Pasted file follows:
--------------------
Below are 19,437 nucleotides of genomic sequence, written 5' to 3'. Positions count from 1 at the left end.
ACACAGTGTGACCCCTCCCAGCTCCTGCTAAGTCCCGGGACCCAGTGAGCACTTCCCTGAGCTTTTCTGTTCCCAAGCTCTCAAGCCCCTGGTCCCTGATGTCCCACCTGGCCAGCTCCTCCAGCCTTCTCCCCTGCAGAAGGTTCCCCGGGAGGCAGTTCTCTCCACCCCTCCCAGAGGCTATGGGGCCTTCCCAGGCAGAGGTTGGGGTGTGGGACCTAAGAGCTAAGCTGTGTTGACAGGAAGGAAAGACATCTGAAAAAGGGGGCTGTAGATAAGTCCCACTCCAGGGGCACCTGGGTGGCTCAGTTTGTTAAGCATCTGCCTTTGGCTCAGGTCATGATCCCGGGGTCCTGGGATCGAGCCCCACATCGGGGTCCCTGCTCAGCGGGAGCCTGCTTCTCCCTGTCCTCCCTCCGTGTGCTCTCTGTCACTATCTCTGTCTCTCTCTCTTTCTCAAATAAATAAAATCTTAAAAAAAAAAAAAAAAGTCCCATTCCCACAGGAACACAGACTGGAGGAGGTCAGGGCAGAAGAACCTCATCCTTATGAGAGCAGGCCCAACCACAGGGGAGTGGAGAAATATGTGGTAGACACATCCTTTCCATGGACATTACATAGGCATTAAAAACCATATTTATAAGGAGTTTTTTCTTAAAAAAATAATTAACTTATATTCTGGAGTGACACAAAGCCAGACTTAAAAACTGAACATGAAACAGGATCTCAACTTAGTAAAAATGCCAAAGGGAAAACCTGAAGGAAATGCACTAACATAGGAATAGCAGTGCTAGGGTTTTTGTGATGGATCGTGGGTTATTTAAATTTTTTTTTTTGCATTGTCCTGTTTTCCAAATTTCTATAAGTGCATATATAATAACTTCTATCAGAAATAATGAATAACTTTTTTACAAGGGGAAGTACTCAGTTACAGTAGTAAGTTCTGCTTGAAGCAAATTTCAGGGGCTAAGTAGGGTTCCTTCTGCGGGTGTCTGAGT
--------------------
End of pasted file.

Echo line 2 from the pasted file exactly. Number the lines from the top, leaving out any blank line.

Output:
ACACAGTGTGACCCCTCCCAGCTCCTGCTAAGTCCCGGGACCCAGTGAGCACTTCCCTGAGCTTTTCTGTTCCCAAGCTCTCAAGCCCCTGGTCCCTGATGTCCCACCTGGCCAGCTCCTCCAGCCTTCTCCCCTGCAGAAGGTTCCCCGGGAGGCAGTTCTCTCCACCCCTCCCAGAGGCTATGGGGCCTTCCCAGGCAGAGGTTGGGGTGTGGGACCTAAGAGCTAAGCTGTGTTGACAGGAAGGAAAGACATCTGAAAAAGGGGGCTGTAGATAAGTCCCACTCCAGGGGCACCTGGGTGGCTCAGTTTGTTAAGCATCTGCCTTTGGCTCAGGTCATGATCCCGGGGTCCTGGGATCGAGCCCCACATCGGGGTCCCTGCTCAGCGGGAGCCTGCTTCTCCCTGTCCTCCCTCCGTGTGCTCTCTGTCACTATCTCTGTCTCTCTCTCTTTCTCAAATAAATAAAATCTTAAAAAAAAAAAAAAAAGTCCCATTCCCACAGGAACACAGACTGGAGGAGGTCAGGGCAGAAGAACCTCATCCTTATGAGAGCAGGCCCAACCACAGGGGAGTGGAGAAATATGTGGTAGACACATCCTTTCCATGGACATTACATAGGCATTAAAAACCATATTTATAAGGAGTTTTTTCTTAAAAAAATAATTAACTTATATTCTGGAGTGACACAAAGCCAGACTTAAAAACTGAACATGAAACAGGATCTCAACTTAGTAAAAATGCCAAAGGGAAAACCTGAAGGAAATGCACTAACATAGGAATAGCAGTGCTAGGGTTTTTGTGATGGATCGTGGGTTATTTAAATTTTTTTTTTTGCATTGTCCTGTTTTCCAAATTTCTATAAGTGCATATATAATAACTTCTATCAGAAATAATGAATAACTTTTTTACAAGGGGAAGTACTCAGTTACAGTAGTAAGTTCTGCTTGAAGCAAATTTCAGGGGCTAAGTAGGGTTCCTTCTGCGGGTGTCTGAGT